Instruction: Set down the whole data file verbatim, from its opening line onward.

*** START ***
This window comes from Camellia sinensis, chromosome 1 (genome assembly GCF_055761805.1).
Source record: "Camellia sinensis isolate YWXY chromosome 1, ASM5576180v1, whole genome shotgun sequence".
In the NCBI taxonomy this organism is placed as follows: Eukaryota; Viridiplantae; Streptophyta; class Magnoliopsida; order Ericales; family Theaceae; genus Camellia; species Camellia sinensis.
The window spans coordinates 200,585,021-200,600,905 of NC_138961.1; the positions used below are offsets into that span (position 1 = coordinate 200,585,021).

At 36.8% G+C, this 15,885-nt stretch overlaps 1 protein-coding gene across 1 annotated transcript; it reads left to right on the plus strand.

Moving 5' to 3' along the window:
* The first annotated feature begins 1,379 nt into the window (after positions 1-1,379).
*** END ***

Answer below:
This window comes from Camellia sinensis, chromosome 1 (genome assembly GCF_055761805.1).
Source record: "Camellia sinensis isolate YWXY chromosome 1, ASM5576180v1, whole genome shotgun sequence".
In the NCBI taxonomy this organism is placed as follows: Eukaryota; Viridiplantae; Streptophyta; class Magnoliopsida; order Ericales; family Theaceae; genus Camellia; species Camellia sinensis.
The window spans coordinates 200,585,021-200,600,905 of NC_138961.1; the positions used below are offsets into that span (position 1 = coordinate 200,585,021).

At 36.8% G+C, this 15,885-nt stretch overlaps 1 protein-coding gene across 1 annotated transcript; it reads left to right on the plus strand.

Moving 5' to 3' along the window:
* The first annotated feature begins 1,379 nt into the window (after positions 1-1,379).